Let us do it first in "words" (which is an algorithmic, i.e., syntactic unit
of some sort):

that that is is that that is not is not that that is is not that that is not
nor is that that is not that that is is that it

But this doesn't suffice! So much for people who believe that the meaning of
words is the "essential" part in analyzing an expression. We need further
algorithmic analysis. And once you hear it pronounced, or see it written
with its commas, semicolons, and stops, you immediately analyze it and will
be able to repeat it again any time you like. But do try it now, without the
benefit of further analysis!

That that is, is; that that is not, is not. That that is is not that that is
not, nor is that that is not that that is. Is that it?

Now you can repeat it!

[NOTA BENE: the mental process involved in parsing is of course the other
way around: first the biggest chunks get separated, and only at last one
becomes aware of words. However, this does not really matter in the above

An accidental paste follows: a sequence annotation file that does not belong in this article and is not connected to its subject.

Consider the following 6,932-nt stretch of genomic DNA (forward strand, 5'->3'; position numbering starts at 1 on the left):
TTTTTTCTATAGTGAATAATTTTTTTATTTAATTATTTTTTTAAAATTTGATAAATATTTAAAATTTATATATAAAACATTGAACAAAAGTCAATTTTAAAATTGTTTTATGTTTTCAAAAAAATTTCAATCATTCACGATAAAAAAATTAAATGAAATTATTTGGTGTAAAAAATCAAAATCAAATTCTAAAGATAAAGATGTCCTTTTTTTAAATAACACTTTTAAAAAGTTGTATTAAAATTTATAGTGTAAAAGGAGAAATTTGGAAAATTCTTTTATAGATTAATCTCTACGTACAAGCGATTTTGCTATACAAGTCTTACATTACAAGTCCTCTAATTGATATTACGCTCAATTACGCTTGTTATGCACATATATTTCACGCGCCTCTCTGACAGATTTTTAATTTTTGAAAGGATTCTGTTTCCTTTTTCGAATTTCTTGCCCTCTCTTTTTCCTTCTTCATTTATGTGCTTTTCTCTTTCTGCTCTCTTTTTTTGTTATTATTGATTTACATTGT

Chosmky is not interested in how you use this "meaning" (syntactic analysis)
for communicating with our fellow human beings or animals or green leaves.
This has to be studied by someone else with these interests. For instance,
perhaps Moonhawk would have a try? Great! I will, on my part, try to
understand what he proposes if he does indeed attempt it. And that's a promise.

[In any case, if you want to read something on this topic before you start
inventing dynamite, why not try Sperber, Dan & Deirdre Wilson (1986/1995)
_Relevance. Communication and Cognition_ Oxford, Blackwell, who achieved a
brilliant success in explaining human communication with their framework
using chomskyan ideas on language (i.e., "lengua") as a base?

Moreover, Dan Sperber (1998) has another wonderful book _Explaining Culture_
which could also help us start from somewhere quite far away from scratch].

Go ahead and try it!


Universidad de C�diz
Facultad de Filosof�a y Letras
Departamento de Filolog�a Francesa e Inglesa
G�mez Ulla, 1
11003 C�diz, Espa�a (Spain) 
Tlf. (34) 956.015.526
Fax. (34) 956.015.501